By Michelle Hough
Sunday is the first International Day of Prayer and Awareness against Human Trafficking.
Graffiti on the walls of the social center where Caritas Caserta assists migrants. (Michelle Hough)
CASERTA, Italy — Jean Konan* speaks five languages. He’s bright, articulate and knows his rights. He’s also been a modern-day slave, working in the fields for just €25 ($29) a day and sometimes for nothing at all.
“They say that slavery’s been abolished, yet it still exists but it’s invisible,” says Jean.
He left his home in Ivory Coast in 2006 when the political situation became unsettled. As a language student he thought he’d have a brighter future abroad.
After a terrible journey across the Sahara, through Libya and across the Mediterranean, Jean arrived in Caserta, near Naples. It’s a hub for African migrants looking for work in agriculture.
Caritas gave him a place to stay and food, and very soon he joined dozens of other African migrants who gathered at the town’s roundabouts at dawn, waiting to be picked up by foremen who would give them work in the fields.
In his first job picking tobacco, he got €2 ($2.2) an hour for 12 hours’ work a day. For picking oranges in the south of Italy, he got around €22 ($25) a day. He thought he’d hit the jackpot when an electrician took him on as an assistant, promising him €1,200 ($1,374) per month. He eventually got €250 ($286) after a month’s work and was let go. After that, a woman gave him work picking tobacco but didn’t pay him anything after two months.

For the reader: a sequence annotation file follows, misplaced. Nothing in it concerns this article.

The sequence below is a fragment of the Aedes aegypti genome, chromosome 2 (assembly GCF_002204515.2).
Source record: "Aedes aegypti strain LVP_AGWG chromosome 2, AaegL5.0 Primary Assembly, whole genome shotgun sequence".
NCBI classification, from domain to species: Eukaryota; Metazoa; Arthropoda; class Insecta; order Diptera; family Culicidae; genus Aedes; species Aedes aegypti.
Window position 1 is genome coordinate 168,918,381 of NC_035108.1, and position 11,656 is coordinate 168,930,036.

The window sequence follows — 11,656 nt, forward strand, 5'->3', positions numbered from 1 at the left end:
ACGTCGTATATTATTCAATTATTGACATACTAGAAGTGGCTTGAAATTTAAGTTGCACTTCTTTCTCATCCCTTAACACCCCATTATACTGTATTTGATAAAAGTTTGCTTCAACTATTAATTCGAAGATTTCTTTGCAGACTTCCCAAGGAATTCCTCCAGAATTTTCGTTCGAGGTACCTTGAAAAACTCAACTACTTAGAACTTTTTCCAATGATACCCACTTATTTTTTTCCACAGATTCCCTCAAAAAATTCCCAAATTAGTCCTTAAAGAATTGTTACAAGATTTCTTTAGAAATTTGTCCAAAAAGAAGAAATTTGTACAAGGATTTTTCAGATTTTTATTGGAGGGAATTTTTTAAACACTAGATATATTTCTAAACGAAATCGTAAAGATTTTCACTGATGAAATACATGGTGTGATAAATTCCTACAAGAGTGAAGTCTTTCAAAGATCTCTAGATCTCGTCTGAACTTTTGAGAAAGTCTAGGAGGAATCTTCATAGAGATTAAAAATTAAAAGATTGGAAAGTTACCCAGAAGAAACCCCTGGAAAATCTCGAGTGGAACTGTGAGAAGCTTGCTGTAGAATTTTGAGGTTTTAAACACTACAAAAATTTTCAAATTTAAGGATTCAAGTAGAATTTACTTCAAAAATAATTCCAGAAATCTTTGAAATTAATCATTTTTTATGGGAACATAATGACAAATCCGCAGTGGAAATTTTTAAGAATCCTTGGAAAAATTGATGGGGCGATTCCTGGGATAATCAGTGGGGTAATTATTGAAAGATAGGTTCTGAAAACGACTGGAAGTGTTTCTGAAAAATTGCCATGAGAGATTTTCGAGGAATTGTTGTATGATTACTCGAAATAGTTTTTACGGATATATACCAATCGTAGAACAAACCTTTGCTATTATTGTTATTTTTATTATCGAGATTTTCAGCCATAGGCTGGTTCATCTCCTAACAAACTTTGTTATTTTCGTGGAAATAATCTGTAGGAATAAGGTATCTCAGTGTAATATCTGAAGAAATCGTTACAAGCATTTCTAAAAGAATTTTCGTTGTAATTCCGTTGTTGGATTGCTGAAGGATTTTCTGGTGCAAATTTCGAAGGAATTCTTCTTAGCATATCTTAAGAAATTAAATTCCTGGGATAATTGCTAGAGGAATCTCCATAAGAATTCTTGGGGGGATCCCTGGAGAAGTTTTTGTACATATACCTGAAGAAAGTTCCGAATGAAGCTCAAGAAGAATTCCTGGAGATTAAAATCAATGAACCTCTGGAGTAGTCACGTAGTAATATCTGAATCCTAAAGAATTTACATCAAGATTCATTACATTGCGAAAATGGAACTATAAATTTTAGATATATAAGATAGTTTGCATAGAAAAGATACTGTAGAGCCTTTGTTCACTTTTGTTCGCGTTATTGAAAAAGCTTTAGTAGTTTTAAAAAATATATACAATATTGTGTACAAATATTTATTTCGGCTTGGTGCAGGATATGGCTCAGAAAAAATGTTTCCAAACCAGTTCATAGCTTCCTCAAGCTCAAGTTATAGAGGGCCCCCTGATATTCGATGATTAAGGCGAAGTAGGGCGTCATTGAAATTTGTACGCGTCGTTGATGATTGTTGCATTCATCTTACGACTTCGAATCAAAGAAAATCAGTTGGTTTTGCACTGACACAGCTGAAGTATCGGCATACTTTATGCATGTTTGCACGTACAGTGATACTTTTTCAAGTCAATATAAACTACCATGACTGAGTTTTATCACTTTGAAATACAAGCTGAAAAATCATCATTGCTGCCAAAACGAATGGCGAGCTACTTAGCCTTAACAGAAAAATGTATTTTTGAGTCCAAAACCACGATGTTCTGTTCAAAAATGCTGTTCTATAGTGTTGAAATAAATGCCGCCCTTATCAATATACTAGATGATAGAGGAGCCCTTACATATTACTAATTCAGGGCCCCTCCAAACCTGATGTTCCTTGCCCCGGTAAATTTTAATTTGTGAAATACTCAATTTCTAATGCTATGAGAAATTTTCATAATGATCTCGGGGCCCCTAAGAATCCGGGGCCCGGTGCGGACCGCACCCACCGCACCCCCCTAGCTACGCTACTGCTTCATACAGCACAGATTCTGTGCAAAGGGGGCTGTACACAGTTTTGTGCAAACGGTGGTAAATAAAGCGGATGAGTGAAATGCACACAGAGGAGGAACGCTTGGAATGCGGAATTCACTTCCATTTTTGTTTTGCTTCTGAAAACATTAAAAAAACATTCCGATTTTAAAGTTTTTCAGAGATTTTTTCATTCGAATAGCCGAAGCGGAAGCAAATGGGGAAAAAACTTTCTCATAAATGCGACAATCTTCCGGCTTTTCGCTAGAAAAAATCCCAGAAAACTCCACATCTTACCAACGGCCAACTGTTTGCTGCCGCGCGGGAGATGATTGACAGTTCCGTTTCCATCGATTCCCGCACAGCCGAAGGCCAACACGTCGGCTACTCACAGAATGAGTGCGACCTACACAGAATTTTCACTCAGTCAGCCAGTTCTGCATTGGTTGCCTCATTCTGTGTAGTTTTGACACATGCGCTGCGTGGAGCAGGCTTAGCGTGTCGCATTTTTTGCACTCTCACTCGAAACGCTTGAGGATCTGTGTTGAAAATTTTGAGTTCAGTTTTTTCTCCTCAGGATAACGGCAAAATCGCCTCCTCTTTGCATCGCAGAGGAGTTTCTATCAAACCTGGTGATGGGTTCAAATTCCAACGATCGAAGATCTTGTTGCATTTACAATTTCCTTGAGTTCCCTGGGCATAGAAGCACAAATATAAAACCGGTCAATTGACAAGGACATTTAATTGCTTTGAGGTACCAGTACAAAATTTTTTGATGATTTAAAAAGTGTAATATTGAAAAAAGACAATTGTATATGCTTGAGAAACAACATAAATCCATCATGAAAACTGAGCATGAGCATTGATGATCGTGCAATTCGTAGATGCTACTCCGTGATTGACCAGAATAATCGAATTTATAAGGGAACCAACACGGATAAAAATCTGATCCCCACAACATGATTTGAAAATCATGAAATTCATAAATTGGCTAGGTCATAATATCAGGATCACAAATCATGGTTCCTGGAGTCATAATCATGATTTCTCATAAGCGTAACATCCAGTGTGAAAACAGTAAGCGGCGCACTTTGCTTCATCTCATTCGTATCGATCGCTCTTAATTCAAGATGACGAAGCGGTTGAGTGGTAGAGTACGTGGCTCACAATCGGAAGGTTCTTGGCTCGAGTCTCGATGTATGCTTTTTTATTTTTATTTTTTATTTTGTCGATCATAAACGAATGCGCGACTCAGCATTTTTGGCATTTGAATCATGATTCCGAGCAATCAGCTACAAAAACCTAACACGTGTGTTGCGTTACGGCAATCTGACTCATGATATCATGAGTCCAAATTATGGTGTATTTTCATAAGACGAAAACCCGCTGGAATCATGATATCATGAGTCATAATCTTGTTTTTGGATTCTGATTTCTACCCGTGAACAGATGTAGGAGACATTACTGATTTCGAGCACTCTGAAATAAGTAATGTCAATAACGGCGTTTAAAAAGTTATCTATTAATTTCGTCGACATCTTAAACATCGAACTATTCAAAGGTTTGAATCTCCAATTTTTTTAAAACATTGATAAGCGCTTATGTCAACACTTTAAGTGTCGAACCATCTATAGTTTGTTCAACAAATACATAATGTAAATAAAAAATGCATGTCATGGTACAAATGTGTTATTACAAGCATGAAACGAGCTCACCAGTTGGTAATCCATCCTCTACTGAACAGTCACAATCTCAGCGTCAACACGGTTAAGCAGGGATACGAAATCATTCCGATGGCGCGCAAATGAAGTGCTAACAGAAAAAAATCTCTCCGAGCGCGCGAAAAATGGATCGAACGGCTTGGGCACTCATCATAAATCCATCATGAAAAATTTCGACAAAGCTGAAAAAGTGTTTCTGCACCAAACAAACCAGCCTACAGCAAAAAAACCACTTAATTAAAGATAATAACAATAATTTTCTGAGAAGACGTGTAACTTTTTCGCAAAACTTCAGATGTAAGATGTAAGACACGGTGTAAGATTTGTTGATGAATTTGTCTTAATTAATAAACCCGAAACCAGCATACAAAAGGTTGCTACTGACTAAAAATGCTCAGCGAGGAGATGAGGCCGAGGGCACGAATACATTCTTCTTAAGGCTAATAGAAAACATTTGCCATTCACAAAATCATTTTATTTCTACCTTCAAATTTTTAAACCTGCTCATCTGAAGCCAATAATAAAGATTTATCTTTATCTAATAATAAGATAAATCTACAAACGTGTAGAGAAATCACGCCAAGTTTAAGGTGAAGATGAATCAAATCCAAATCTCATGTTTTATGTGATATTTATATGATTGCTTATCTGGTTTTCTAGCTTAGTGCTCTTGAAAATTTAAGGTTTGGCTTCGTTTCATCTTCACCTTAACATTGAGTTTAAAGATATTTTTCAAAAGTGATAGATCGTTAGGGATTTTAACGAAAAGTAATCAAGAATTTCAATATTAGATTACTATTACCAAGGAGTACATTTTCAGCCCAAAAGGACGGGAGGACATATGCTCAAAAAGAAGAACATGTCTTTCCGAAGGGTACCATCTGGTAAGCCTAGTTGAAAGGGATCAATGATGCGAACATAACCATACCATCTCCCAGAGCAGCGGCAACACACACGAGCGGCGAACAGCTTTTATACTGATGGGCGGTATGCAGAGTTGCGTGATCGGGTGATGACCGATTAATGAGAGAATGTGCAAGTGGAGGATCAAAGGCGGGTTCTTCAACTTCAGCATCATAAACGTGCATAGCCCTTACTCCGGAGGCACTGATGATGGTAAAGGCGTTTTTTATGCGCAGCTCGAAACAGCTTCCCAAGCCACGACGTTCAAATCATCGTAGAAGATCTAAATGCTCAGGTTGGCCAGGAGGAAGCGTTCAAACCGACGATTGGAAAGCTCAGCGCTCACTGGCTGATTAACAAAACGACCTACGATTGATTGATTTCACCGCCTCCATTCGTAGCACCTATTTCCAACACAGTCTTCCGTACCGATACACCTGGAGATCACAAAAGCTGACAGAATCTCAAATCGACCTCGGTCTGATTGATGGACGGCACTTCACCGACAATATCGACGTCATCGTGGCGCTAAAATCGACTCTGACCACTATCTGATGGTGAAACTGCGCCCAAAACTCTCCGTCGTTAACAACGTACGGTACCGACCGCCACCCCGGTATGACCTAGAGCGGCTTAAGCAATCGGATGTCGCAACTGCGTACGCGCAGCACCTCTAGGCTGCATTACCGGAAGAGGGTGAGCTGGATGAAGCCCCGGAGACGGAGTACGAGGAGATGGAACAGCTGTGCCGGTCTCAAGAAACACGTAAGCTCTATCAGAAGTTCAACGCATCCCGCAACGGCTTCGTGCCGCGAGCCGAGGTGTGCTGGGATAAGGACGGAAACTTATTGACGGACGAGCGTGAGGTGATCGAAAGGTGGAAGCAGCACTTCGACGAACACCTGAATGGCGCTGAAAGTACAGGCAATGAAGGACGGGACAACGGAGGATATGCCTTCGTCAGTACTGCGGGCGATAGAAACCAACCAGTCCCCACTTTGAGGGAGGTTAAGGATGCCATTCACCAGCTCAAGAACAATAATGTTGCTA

More wall art in Caserta. (Michelle Hough)
“They knew I had no papers and they knew they could do what they wanted with me,” said Jean. “I was afraid I could go to prison if I said anything.”
With encouragement and help from a lawyer at Caritas, Jean reported his employer to the authorities. They took the woman to court, but didn’t manage to get the money owed to Jean.
“The real chains that bind Italy’s migrant workers are economic ones,” said Gian Luca Castaldi, head of the migrant office at Caritas Caserta.
He explains that migrant workers don’t report unscrupulous employers for a number of reasons. They are afraid and see their poverty as an inescapable reality; they don’t want to be seen as a traitor by the other workers; they feel as though the owe something to the informal labor network in which (Read More)